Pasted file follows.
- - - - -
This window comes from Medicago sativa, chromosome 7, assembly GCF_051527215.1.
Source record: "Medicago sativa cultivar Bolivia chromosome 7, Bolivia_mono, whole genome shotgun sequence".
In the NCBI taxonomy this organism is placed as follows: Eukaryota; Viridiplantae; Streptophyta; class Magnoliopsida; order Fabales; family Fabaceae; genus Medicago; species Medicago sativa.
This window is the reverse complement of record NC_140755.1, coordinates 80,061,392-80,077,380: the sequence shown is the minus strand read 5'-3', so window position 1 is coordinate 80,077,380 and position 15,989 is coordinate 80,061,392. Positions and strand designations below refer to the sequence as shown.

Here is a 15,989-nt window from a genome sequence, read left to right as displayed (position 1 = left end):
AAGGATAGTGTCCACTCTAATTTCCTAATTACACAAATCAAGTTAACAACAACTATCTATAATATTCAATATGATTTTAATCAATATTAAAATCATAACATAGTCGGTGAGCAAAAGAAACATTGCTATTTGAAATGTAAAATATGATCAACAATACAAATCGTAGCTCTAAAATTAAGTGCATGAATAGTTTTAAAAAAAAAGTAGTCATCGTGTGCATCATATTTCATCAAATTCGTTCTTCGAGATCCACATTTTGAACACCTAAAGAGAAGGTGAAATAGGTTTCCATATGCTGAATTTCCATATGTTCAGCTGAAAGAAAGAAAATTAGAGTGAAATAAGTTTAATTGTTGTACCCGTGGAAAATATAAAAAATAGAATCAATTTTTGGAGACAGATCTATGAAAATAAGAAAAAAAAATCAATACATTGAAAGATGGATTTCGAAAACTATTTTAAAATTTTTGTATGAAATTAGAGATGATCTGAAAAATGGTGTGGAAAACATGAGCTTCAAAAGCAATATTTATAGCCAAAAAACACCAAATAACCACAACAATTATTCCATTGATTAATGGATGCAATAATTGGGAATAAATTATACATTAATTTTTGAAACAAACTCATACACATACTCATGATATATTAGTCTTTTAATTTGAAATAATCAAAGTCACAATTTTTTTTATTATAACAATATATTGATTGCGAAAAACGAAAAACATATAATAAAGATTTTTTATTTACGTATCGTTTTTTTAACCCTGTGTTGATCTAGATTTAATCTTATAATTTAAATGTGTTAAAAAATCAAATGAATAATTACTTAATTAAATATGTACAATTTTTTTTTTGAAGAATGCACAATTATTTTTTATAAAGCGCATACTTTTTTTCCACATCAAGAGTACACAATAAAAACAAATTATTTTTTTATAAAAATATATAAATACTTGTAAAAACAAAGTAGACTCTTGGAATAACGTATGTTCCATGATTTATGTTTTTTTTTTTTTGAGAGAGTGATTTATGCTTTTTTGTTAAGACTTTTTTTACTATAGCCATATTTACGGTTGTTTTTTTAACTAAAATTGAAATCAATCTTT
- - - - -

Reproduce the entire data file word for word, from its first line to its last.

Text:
This window comes from Medicago sativa, chromosome 7, assembly GCF_051527215.1.
Source record: "Medicago sativa cultivar Bolivia chromosome 7, Bolivia_mono, whole genome shotgun sequence".
In the NCBI taxonomy this organism is placed as follows: Eukaryota; Viridiplantae; Streptophyta; class Magnoliopsida; order Fabales; family Fabaceae; genus Medicago; species Medicago sativa.
This window is the reverse complement of record NC_140755.1, coordinates 80,061,392-80,077,380: the sequence shown is the minus strand read 5'-3', so window position 1 is coordinate 80,077,380 and position 15,989 is coordinate 80,061,392. Positions and strand designations below refer to the sequence as shown.

Here is a 15,989-nt window from a genome sequence, read left to right as displayed (position 1 = left end):
AAGGATAGTGTCCACTCTAATTTCCTAATTACACAAATCAAGTTAACAACAACTATCTATAATATTCAATATGATTTTAATCAATATTAAAATCATAACATAGTCGGTGAGCAAAAGAAACATTGCTATTTGAAATGTAAAATATGATCAACAATACAAATCGTAGCTCTAAAATTAAGTGCATGAATAGTTTTAAAAAAAAAGTAGTCATCGTGTGCATCATATTTCATCAAATTCGTTCTTCGAGATCCACATTTTGAACACCTAAAGAGAAGGTGAAATAGGTTTCCATATGCTGAATTTCCATATGTTCAGCTGAAAGAAAGAAAATTAGAGTGAAATAAGTTTAATTGTTGTACCCGTGGAAAATATAAAAAATAGAATCAATTTTTGGAGACAGATCTATGAAAATAAGAAAAAAAAATCAATACATTGAAAGATGGATTTCGAAAACTATTTTAAAATTTTTGTATGAAATTAGAGATGATCTGAAAAATGGTGTGGAAAACATGAGCTTCAAAAGCAATATTTATAGCCAAAAAACACCAAATAACCACAACAATTATTCCATTGATTAATGGATGCAATAATTGGGAATAAATTATACATTAATTTTTGAAACAAACTCATACACATACTCATGATATATTAGTCTTTTAATTTGAAATAATCAAAGTCACAATTTTTTTTATTATAACAATATATTGATTGCGAAAAACGAAAAACATATAATAAAGATTTTTTATTTACGTATCGTTTTTTTAACCCTGTGTTGATCTAGATTTAATCTTATAATTTAAATGTGTTAAAAAATCAAATGAATAATTACTTAATTAAATATGTACAATTTTTTTTTTGAAGAATGCACAATTATTTTTTATAAAGCGCATACTTTTTTTCCACATCAAGAGTACACAATAAAAACAAATTATTTTTTTATAAAAATATATAAATACTTGTAAAAACAAAGTAGACTCTTGGAATAACGTATGTTCCATGATTTATGTTTTTTTTTTTTTGAGAGAGTGATTTATGCTTTTTTGTTAAGACTTTTTTTACTATAGCCATATTTACGGTTGTTTTTTTAACTAAAATTGAAATCAATCTTT